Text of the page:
Madhavasena Solanki, the chief minister of Gujarat who held four times and died at the age of 93 on Saturday, was a politician and man of ideas. The social alliance he invented in the 1970s – KHAM – allowed Congress to regain the ground it lost during the Navnirman Movement and win successive elections in 1980 and 1985, with a record number of seats. The KHAM Alliance included the Kshatriya, Harijan, Adivasi and Muslim communities, which made up more than 50 percent of the state’s population. As CM, Solanki supported this alliance by introducing reservations to OBCs in education and employment. However, it provoked a backlash from the upper classes, which until then had run the levers of power in Gujarat. Although Solanki returned to office with a greater majority in 1985, he was forced to resign after the anti-reservation riots that gained a societal role. Congress has not been able to strengthen the social alliance that Solanki forged or translate the goodwill between the OBCs, the tribes, etc. In a permanent electoral base. In fact, state politics left him to become a member of Rajya Sabha and Minister of Foreign Affairs of PV Narasimha Rao government allowed BJP To grow in Gujarat – of course, against the backdrop of the Ram Janmabumi movement.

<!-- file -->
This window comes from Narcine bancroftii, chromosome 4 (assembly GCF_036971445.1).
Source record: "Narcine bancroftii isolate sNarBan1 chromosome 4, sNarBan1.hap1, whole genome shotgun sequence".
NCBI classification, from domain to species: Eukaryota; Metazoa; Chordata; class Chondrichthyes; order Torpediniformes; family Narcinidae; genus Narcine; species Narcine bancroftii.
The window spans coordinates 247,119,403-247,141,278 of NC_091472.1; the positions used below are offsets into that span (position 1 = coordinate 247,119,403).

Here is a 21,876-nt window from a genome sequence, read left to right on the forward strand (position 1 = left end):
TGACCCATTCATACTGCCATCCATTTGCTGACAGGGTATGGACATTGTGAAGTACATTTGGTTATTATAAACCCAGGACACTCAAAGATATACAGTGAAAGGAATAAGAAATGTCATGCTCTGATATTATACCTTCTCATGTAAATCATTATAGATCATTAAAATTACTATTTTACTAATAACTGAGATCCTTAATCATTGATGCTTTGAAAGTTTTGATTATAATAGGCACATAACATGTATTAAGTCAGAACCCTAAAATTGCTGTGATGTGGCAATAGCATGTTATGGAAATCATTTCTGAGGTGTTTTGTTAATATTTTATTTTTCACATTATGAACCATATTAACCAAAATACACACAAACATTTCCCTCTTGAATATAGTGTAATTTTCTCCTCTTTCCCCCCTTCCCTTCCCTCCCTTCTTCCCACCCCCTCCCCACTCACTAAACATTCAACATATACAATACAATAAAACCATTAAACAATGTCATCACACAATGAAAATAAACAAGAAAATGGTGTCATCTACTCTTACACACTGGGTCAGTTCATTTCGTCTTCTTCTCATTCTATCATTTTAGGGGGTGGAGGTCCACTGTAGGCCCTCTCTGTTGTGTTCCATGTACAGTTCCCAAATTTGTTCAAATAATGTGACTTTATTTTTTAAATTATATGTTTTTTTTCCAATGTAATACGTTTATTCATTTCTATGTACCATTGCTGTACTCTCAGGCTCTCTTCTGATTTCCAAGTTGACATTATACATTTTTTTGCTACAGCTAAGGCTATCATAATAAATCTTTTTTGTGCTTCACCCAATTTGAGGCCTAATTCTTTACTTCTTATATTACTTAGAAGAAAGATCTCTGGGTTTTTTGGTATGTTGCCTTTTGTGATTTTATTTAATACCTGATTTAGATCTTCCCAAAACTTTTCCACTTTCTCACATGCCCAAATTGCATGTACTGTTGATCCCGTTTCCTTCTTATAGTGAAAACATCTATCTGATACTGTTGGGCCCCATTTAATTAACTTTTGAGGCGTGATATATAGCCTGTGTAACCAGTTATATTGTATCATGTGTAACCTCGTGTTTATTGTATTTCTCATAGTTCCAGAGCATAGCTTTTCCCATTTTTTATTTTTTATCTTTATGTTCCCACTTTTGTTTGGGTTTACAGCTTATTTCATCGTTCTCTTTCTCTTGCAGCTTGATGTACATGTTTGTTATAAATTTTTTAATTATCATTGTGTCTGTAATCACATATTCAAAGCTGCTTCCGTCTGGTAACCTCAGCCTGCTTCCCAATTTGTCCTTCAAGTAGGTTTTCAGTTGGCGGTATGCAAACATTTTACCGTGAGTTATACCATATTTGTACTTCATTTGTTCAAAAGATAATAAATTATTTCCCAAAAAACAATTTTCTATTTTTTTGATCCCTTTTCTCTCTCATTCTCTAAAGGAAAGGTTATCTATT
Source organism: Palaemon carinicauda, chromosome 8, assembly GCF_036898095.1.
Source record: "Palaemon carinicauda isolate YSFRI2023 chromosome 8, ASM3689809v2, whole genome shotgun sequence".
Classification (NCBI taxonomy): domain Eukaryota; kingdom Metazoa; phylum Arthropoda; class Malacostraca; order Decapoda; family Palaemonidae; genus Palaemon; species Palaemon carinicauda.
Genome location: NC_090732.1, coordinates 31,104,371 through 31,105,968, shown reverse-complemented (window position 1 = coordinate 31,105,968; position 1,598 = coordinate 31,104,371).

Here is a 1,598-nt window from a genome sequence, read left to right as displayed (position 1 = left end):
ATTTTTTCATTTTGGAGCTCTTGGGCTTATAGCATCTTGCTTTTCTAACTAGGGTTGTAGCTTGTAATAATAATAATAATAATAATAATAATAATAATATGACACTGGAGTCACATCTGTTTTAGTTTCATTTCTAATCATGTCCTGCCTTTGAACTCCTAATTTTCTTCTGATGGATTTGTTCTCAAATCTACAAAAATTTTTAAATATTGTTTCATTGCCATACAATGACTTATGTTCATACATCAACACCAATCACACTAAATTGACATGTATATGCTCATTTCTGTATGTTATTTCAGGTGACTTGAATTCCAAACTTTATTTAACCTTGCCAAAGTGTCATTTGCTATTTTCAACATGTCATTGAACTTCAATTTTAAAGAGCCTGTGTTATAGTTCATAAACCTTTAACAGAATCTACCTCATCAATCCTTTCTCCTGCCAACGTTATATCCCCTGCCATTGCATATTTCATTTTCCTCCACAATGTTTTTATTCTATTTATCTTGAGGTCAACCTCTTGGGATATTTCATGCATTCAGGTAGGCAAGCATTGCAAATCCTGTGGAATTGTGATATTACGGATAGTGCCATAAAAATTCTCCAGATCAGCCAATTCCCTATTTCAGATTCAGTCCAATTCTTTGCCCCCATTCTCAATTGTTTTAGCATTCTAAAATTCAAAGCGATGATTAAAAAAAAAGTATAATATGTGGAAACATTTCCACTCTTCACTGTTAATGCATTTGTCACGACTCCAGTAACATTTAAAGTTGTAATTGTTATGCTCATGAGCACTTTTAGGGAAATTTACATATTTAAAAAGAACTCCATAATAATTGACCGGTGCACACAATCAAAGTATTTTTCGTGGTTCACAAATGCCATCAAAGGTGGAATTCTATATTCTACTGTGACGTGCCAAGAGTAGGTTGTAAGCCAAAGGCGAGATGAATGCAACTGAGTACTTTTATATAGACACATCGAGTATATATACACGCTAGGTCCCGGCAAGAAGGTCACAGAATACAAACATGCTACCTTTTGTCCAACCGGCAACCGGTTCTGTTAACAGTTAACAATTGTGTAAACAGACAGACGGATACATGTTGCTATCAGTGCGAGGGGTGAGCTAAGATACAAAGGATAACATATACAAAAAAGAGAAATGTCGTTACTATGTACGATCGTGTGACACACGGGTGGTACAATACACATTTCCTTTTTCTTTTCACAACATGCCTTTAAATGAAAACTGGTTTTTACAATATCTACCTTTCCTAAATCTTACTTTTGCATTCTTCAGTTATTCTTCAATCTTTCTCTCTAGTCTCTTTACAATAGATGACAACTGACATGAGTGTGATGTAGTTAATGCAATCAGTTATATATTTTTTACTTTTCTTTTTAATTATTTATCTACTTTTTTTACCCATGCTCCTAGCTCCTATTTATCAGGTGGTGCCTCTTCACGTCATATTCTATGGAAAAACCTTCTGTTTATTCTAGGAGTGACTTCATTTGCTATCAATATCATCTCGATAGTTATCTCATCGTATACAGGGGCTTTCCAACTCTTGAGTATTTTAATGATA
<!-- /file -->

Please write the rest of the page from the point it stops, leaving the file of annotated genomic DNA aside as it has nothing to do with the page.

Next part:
Solanki received his radical humanist education at MN Roy and was influenced by peasant leader Indulal Yagnik, distant from his contemporaries in Congress. As CM, he introduced midday meals in schools and made education free for girls. For him, KHAM was not just an electoral tactic but an extension of a social vision that promised the fruits of democracy and the electoral office to a wide swath of society. He is credited with shaping the Congressional response to the Mandal Commission after VP Singh’s government announced its implementation in 1990 – the party supported OBC reservations at the center but advocated for the exclusion of the cream class among benefactor communities from mandal jurisdiction.
Solanke’s political career ended after an indecent act, allegedly on the orders of his party, in the Bofors case when he was Minister of the Union. Forced to leave office, he retired from active politics and retired to his home and library.